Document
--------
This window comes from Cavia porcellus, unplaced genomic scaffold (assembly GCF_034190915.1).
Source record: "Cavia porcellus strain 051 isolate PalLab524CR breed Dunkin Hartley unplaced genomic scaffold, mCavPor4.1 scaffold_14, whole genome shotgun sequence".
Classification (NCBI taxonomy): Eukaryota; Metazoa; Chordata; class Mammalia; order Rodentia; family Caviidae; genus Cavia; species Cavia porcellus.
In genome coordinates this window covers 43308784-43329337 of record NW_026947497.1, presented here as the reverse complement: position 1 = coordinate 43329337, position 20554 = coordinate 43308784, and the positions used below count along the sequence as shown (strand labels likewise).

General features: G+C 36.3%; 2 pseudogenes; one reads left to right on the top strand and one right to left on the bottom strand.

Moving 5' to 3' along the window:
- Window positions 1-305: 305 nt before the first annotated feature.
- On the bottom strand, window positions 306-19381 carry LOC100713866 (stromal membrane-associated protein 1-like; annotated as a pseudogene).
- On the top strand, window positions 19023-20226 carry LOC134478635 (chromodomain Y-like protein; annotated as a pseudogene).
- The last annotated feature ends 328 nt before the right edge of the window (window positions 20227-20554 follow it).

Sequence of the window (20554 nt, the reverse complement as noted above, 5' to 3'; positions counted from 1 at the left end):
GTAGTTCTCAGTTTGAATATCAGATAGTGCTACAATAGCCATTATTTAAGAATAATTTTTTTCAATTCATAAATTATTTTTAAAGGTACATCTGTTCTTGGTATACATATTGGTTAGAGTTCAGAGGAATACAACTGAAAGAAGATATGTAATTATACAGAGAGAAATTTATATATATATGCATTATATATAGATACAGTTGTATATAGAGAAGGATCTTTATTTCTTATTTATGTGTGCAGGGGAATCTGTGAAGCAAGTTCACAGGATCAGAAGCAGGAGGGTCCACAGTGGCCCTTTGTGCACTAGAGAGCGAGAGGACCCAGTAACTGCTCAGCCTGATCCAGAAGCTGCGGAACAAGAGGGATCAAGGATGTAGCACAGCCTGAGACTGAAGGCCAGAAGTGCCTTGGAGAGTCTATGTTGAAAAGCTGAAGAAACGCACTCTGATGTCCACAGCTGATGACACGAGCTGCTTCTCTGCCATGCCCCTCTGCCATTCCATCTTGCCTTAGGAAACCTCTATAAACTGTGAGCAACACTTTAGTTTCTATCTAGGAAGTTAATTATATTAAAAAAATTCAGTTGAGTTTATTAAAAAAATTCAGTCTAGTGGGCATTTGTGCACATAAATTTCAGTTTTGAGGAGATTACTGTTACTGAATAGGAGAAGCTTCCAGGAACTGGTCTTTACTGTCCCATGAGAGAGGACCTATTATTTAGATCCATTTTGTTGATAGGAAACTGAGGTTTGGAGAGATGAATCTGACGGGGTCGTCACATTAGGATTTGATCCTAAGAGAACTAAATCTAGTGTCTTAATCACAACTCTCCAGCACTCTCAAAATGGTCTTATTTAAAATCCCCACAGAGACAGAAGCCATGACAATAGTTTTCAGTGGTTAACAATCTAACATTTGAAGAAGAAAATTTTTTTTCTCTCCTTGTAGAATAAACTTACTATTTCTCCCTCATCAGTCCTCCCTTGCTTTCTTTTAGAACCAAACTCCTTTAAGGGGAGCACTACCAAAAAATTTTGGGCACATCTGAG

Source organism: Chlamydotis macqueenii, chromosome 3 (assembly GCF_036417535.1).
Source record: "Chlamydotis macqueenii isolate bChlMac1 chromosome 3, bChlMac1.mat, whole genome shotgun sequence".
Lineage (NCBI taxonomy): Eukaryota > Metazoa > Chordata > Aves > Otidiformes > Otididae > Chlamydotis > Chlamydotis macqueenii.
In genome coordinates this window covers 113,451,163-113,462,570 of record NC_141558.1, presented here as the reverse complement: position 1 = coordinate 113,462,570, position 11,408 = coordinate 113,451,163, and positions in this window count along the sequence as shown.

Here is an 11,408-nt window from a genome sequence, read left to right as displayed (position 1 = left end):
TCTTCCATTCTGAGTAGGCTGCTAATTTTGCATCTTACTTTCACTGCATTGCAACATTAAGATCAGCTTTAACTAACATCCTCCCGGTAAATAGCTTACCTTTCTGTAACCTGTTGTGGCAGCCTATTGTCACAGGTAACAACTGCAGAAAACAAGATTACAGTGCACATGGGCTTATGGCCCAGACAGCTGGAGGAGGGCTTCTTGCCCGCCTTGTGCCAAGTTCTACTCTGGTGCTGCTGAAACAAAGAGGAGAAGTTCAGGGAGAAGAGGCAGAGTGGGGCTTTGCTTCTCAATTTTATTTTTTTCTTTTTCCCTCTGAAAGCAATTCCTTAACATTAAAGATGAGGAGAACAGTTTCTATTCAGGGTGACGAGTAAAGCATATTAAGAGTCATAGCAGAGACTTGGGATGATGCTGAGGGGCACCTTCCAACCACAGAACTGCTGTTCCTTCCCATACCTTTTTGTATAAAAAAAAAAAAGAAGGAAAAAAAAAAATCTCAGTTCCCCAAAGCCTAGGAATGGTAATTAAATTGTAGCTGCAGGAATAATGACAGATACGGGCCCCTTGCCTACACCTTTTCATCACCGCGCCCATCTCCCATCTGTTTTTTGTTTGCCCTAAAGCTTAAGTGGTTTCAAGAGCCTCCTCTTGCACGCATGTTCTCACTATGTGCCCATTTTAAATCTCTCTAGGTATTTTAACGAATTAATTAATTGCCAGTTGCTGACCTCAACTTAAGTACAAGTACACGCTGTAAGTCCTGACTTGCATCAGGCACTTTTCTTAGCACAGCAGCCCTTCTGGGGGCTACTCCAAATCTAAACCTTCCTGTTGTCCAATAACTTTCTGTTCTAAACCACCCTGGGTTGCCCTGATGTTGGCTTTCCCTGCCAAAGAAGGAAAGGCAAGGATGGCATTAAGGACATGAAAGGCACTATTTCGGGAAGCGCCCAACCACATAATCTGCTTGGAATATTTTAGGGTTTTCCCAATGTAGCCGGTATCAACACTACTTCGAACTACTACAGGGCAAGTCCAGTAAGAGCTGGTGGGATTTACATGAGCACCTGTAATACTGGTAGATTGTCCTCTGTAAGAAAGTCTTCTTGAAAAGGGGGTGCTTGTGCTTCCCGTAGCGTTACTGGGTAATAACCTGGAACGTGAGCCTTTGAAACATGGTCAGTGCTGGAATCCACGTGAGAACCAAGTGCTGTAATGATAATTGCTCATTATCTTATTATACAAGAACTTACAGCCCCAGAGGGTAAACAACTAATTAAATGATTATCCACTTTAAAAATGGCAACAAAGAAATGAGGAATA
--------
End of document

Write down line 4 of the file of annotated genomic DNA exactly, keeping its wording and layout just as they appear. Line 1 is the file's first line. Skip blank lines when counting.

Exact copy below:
In genome coordinates this window covers 43308784-43329337 of record NW_026947497.1, presented here as the reverse complement: position 1 = coordinate 43329337, position 20554 = coordinate 43308784, and the positions used below count along the sequence as shown (strand labels likewise).